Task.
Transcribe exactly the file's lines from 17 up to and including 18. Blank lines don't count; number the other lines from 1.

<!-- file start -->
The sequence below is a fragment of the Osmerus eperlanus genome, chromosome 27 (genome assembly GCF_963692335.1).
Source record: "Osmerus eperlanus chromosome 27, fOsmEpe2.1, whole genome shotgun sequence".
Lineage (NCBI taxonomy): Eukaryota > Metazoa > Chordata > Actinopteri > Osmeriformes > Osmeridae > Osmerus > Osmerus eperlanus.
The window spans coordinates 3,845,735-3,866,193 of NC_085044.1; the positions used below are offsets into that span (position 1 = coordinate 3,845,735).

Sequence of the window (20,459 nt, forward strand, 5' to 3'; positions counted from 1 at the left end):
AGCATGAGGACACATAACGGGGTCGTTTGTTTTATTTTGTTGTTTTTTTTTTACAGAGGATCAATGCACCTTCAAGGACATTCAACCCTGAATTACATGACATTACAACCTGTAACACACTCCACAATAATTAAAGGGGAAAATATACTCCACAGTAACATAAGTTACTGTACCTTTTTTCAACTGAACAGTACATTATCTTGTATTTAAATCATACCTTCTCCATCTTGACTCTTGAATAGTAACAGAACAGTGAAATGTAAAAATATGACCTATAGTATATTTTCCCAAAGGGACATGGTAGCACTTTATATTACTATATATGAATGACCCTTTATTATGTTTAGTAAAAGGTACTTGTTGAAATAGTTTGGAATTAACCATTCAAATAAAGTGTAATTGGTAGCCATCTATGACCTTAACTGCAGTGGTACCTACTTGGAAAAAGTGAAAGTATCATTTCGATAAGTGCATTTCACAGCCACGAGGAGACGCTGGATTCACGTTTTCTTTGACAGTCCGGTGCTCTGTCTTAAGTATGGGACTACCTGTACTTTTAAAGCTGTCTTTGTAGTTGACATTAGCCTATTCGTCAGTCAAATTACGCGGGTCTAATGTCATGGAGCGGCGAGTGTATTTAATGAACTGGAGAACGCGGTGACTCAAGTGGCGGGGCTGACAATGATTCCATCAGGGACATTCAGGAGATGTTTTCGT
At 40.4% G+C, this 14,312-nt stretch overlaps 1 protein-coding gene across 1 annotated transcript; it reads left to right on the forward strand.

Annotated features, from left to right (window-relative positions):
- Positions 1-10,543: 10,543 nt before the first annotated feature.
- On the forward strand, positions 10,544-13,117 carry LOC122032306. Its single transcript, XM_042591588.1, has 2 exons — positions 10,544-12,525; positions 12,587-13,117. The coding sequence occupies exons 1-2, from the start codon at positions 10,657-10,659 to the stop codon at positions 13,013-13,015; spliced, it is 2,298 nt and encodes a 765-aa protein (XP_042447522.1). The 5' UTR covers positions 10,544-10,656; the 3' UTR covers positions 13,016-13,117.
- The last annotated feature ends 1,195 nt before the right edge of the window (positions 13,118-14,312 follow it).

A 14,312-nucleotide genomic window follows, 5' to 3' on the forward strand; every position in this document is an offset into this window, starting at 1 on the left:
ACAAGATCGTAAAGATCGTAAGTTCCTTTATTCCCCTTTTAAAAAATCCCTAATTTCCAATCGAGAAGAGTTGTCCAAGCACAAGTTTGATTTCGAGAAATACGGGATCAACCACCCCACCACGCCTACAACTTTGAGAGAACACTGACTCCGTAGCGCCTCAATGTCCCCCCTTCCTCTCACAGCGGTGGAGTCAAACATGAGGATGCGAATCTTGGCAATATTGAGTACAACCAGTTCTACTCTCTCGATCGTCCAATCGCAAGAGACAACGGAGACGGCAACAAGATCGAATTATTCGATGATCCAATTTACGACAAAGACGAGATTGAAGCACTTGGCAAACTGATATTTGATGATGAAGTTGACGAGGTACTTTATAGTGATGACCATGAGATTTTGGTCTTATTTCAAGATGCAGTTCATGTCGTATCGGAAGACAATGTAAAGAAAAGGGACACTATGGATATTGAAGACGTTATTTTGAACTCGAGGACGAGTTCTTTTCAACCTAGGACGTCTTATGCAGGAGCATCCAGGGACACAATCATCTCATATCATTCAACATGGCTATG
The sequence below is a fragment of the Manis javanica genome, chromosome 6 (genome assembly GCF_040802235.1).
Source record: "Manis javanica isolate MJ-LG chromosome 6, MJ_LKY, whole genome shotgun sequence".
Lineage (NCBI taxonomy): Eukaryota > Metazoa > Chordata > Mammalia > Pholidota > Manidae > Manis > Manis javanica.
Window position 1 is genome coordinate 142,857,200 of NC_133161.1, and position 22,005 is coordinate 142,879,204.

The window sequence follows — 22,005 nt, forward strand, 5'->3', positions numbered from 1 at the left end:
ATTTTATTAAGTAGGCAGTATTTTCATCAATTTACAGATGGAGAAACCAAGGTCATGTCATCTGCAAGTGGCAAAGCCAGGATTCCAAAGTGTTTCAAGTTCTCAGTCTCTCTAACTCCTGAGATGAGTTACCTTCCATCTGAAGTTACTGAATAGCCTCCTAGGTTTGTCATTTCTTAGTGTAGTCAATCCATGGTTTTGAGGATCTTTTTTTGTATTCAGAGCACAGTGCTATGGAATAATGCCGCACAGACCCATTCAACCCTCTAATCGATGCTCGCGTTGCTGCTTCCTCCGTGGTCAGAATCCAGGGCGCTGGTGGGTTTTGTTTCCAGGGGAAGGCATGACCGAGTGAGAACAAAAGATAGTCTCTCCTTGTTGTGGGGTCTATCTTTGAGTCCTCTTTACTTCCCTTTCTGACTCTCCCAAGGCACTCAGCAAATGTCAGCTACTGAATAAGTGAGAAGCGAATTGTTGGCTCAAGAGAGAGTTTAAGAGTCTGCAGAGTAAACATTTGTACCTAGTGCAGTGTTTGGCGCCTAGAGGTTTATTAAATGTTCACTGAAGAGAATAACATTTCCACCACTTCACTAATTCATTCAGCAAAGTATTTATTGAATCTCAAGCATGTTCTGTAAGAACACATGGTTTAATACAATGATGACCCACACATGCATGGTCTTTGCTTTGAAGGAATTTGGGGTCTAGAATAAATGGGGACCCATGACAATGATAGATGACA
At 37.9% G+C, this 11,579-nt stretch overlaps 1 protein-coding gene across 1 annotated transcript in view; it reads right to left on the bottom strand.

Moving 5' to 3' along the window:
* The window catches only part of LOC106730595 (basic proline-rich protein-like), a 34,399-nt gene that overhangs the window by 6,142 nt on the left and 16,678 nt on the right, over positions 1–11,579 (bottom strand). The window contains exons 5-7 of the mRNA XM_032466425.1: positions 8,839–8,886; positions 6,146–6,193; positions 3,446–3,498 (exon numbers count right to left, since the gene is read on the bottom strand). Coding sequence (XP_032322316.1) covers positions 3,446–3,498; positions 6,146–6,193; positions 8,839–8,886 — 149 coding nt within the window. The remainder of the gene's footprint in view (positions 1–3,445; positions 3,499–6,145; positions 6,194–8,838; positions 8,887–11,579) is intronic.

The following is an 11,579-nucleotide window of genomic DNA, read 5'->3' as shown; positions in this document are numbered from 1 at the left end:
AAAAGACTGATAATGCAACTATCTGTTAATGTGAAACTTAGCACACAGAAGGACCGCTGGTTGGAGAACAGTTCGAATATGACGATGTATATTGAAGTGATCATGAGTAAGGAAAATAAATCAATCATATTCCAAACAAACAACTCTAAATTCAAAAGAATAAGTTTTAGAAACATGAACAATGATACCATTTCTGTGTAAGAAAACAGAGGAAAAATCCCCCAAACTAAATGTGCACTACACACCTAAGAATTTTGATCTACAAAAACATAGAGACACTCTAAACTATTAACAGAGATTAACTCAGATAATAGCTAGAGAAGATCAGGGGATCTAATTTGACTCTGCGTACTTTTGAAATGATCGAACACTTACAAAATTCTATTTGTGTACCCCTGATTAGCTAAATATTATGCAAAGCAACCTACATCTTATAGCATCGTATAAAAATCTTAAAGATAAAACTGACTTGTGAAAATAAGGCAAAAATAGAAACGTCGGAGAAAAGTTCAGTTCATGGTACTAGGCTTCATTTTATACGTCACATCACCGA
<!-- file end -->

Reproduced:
Window position 1 is genome coordinate 142,857,200 of NC_133161.1, and position 22,005 is coordinate 142,879,204.

The window sequence follows — 22,005 nt, forward strand, 5'->3', positions numbered from 1 at the left end: